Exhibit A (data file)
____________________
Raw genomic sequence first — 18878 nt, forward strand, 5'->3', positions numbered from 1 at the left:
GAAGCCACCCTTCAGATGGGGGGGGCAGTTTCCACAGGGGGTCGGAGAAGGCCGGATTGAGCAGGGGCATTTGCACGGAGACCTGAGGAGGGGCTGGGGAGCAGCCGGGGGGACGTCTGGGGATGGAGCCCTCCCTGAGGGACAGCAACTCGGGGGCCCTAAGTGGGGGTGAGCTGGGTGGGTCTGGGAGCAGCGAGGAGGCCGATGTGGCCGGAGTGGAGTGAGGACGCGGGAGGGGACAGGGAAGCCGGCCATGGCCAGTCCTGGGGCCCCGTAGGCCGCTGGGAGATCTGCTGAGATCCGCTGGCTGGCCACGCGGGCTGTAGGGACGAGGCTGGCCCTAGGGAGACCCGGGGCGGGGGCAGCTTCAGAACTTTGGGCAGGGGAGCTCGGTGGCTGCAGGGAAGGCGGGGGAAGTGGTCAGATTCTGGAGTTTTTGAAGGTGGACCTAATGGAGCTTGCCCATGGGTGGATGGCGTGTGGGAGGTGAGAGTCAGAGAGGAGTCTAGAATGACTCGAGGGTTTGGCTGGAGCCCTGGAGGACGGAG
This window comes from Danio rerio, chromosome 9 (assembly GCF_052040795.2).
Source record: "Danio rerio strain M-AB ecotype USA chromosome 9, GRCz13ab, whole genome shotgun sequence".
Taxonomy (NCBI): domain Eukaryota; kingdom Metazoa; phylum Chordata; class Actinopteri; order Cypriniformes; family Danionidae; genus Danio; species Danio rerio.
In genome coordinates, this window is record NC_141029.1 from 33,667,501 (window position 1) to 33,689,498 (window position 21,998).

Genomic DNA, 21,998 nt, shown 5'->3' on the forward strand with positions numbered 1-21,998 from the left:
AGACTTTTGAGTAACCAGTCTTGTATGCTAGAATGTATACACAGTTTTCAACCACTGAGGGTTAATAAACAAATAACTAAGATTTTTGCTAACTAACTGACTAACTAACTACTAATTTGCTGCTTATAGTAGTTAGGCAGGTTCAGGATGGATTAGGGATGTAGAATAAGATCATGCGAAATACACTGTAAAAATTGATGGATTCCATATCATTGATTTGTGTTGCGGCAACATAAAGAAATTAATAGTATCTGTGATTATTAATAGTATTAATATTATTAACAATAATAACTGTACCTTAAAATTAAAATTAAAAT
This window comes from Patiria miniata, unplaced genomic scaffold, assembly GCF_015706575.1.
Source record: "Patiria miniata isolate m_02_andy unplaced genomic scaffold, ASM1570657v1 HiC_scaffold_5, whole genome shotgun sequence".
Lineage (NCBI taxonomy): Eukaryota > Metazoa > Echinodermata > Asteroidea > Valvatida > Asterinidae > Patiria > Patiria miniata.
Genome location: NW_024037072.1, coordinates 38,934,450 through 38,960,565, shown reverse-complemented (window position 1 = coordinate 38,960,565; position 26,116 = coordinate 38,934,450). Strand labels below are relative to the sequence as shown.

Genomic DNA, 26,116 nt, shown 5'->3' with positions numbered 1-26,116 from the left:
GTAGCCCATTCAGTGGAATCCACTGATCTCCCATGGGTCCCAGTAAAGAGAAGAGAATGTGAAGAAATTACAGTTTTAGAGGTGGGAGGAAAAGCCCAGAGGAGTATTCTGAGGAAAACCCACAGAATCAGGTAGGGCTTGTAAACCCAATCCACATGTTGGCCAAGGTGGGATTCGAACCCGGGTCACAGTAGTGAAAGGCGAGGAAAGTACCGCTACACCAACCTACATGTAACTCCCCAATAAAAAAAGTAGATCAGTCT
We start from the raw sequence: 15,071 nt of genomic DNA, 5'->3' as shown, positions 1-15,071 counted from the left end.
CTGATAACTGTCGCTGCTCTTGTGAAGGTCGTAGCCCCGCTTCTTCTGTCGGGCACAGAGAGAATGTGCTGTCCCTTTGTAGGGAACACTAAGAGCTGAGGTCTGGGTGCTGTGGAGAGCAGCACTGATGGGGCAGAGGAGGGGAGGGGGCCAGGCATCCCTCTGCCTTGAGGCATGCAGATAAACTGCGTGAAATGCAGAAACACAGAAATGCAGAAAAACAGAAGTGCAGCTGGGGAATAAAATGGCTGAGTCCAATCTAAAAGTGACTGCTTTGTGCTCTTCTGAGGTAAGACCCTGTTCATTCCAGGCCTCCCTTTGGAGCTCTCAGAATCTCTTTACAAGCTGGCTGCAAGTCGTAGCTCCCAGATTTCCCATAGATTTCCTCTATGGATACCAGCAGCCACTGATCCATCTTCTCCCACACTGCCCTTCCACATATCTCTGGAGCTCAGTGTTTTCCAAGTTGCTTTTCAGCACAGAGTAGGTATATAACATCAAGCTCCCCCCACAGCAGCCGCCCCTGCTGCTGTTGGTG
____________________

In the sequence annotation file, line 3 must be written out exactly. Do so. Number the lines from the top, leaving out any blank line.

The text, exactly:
This window comes from Danio rerio, chromosome 9 (assembly GCF_052040795.2).